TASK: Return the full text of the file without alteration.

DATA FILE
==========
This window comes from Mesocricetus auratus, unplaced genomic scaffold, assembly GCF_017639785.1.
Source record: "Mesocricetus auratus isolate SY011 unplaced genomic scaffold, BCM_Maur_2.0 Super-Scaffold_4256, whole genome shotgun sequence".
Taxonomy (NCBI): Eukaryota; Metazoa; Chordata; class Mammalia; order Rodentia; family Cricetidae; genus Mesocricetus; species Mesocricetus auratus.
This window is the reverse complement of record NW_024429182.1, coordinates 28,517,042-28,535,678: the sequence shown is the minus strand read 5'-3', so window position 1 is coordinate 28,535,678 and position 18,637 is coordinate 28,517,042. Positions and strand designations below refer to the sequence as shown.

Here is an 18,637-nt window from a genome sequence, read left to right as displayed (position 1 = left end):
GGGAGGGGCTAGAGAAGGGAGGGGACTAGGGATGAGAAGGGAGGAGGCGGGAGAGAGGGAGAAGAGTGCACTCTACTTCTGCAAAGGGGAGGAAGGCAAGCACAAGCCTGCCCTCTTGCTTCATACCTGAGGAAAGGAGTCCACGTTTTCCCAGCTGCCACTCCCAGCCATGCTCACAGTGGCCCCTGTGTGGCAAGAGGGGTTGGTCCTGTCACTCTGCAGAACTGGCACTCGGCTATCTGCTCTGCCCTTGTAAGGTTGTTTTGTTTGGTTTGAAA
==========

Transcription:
This window comes from Mesocricetus auratus, unplaced genomic scaffold, assembly GCF_017639785.1.
Source record: "Mesocricetus auratus isolate SY011 unplaced genomic scaffold, BCM_Maur_2.0 Super-Scaffold_4256, whole genome shotgun sequence".
Taxonomy (NCBI): Eukaryota; Metazoa; Chordata; class Mammalia; order Rodentia; family Cricetidae; genus Mesocricetus; species Mesocricetus auratus.
This window is the reverse complement of record NW_024429182.1, coordinates 28,517,042-28,535,678: the sequence shown is the minus strand read 5'-3', so window position 1 is coordinate 28,535,678 and position 18,637 is coordinate 28,517,042. Positions and strand designations below refer to the sequence as shown.

Here is an 18,637-nt window from a genome sequence, read left to right as displayed (position 1 = left end):
GGGAGGGGCTAGAGAAGGGAGGGGACTAGGGATGAGAAGGGAGGAGGCGGGAGAGAGGGAGAAGAGTGCACTCTACTTCTGCAAAGGGGAGGAAGGCAAGCACAAGCCTGCCCTCTTGCTTCATACCTGAGGAAAGGAGTCCACGTTTTCCCAGCTGCCACTCCCAGCCATGCTCACAGTGGCCCCTGTGTGGCAAGAGGGGTTGGTCCTGTCACTCTGCAGAACTGGCACTCGGCTATCTGCTCTGCCCTTGTAAGGTTGTTTTGTTTGGTTTGAAA